Secondly, Jordan is taking up an old saw, going back to the Reformers, that we are idolaters. This charge was made time and again by Reformed Prots, despite the fact that Catholic apologists kept saying “we don’t worship images.” Some Prot apologists even brought up that Charles the Great was an iconoclast, only to have that blow up in their faces by the Catholics pointing out that Charles was working off of bad translations of the Greek, and made the basic error they did (and further, that Charles did allow a pedagogical use for images, and didn’t forbid them). Again, this is either ignorance or dishonesty. As ignorance, it is something that we can only really beat the air about, for it is and ignorance that often doesn’t want to change. But as dishonesty, we have the obligation to point it out (yet again). I am not sure why they don’t read the Reformation debates on these matters, there are lots of things written, and you would think that for the sake of mere honesty they would want to know what their opponents believe. You would think they also wouldn’t answer a matter before they hear it. Perhaps this disposition can be traced to something else, but more anon.
Lastly, in a companion video to the one posted, Jordan talked about how the Liturgy was pedagogical, and that Liturgy was really corporate discipleship, and this is why there was a need for rich hymnography. He goes on about how Rome and the Lutherans have abandoned the old hymns (including one I had never heard of before, the “Glory in excelsis” by which, he meant the Gloria). I can overlook clumsy Latin (I do teach it, so if I didn’t, my students would never succeed), but Jordan’s vacuity is surely breathtaking, for this very hymn, the Gloria, is said every matins and compline by the Orthodox (the Doxology or Great Doxology), along with a host of others. The immense hymnography of the Orthodox Church, built on the Psalter (and the Psalter itself is so integral to the Orthodox daily offices and services) takes years just to approach a sane mastery of. Just look at the webpage of the St. John of Damascus society or browse through Ancient Faith Radio. While hymns and the Psalter can teach us much, Jordan’s point about discipleship is actually more, and most notably revealed when he calls the Church a “particular kind of new model army.” For those who don’t get the allusion (and maybe Jordan himself wasn’t making this one), the New Model Army was the army of Oliver Cromwell that eventually brought him to power over Charles I of England; an army, while possessed of some aristocratic elements, was largely those who opposed the Church of England, and were various forms of Puritan dissenters. Thus, Liturgy and the offices of the Church are turned into ascetical exercises. On this point, Jordan has missed the whole boat: it is my ascetical exercises that get me ready for Church, that discipline me at home so I can pray with saints.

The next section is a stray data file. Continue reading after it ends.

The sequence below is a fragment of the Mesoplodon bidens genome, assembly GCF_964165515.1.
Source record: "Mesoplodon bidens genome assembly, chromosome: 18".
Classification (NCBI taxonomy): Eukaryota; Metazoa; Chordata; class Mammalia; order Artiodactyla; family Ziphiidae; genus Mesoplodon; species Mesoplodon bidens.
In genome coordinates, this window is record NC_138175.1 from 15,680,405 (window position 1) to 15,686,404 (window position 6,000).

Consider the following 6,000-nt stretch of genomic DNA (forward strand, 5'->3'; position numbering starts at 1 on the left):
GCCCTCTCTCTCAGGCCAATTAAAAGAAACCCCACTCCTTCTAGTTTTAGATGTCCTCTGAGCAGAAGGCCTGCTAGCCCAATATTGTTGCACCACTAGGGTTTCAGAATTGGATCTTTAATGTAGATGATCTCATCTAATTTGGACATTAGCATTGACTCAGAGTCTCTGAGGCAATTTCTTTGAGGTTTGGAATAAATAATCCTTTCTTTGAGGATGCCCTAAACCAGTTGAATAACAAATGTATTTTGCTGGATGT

And this brings me to my last point: why do we venerate the saints? Many reasons can be given, but I think the ultimate one has to do with the order of reality and the nature of creation. For the Orthodox, creation is not a matter of the natural and the supernatural, of nature and grace, but rather of created and uncreated. The cosmos, like the tabernacle and temple, is patterned after celestial realities, based upon the Logos and the Logoi, the Word and Words of God. We are naturally disposed to God, for our created end is life in the Trinity, to share in God’s glory, love, and life. We naturally possess virtue, needing the ascetical discipline, as St. Maximus says, to rub away the rust. Thus, our bodies, and not just our souls, are suited toward eternal life, even though as created (out of nothing, ultimately) they are liable to corruption once Adam turned from life to use things in abeyance of God’s creative Word. We see in the transfiguration how Christ’s body shone with resplendent light and glory. This same glory has been also with the saints, often with them even in this world. But just as important, is that the saints possess the perfections of virtue, and because of this, master the cosmos. A great place to see this is in St. Athanasius’s description of St. Antony of Egypt, when he comes out of his solitude: